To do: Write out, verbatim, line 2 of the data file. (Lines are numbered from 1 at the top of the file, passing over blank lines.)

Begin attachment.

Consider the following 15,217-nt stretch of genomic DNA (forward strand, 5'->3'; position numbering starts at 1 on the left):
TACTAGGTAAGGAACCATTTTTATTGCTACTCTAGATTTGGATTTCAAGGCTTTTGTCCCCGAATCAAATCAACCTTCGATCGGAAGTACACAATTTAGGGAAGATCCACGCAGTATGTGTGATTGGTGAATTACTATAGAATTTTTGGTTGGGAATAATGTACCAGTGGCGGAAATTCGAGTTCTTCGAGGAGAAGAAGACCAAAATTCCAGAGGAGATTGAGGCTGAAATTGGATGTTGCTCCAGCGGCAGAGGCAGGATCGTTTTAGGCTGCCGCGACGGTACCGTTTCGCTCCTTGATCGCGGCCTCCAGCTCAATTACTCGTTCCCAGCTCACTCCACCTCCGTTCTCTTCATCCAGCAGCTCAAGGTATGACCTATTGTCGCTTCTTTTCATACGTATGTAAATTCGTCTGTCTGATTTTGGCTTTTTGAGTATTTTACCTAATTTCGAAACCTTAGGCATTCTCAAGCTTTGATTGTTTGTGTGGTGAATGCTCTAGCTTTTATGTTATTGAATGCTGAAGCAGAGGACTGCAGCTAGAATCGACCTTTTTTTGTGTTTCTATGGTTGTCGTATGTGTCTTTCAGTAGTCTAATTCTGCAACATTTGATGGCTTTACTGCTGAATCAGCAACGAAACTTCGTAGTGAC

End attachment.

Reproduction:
TACTAGGTAAGGAACCATTTTTATTGCTACTCTAGATTTGGATTTCAAGGCTTTTGTCCCCGAATCAAATCAACCTTCGATCGGAAGTACACAATTTAGGGAAGATCCACGCAGTATGTGTGATTGGTGAATTACTATAGAATTTTTGGTTGGGAATAATGTACCAGTGGCGGAAATTCGAGTTCTTCGAGGAGAAGAAGACCAAAATTCCAGAGGAGATTGAGGCTGAAATTGGATGTTGCTCCAGCGGCAGAGGCAGGATCGTTTTAGGCTGCCGCGACGGTACCGTTTCGCTCCTTGATCGCGGCCTCCAGCTCAATTACTCGTTCCCAGCTCACTCCACCTCCGTTCTCTTCATCCAGCAGCTCAAGGTATGACCTATTGTCGCTTCTTTTCATACGTATGTAAATTCGTCTGTCTGATTTTGGCTTTTTGAGTATTTTACCTAATTTCGAAACCTTAGGCATTCTCAAGCTTTGATTGTTTGTGTGGTGAATGCTCTAGCTTTTATGTTATTGAATGCTGAAGCAGAGGACTGCAGCTAGAATCGACCTTTTTTTGTGTTTCTATGGTTGTCGTATGTGTCTTTCAGTAGTCTAATTCTGCAACATTTGATGGCTTTACTGCTGAATCAGCAACGAAACTTCGTAGTGAC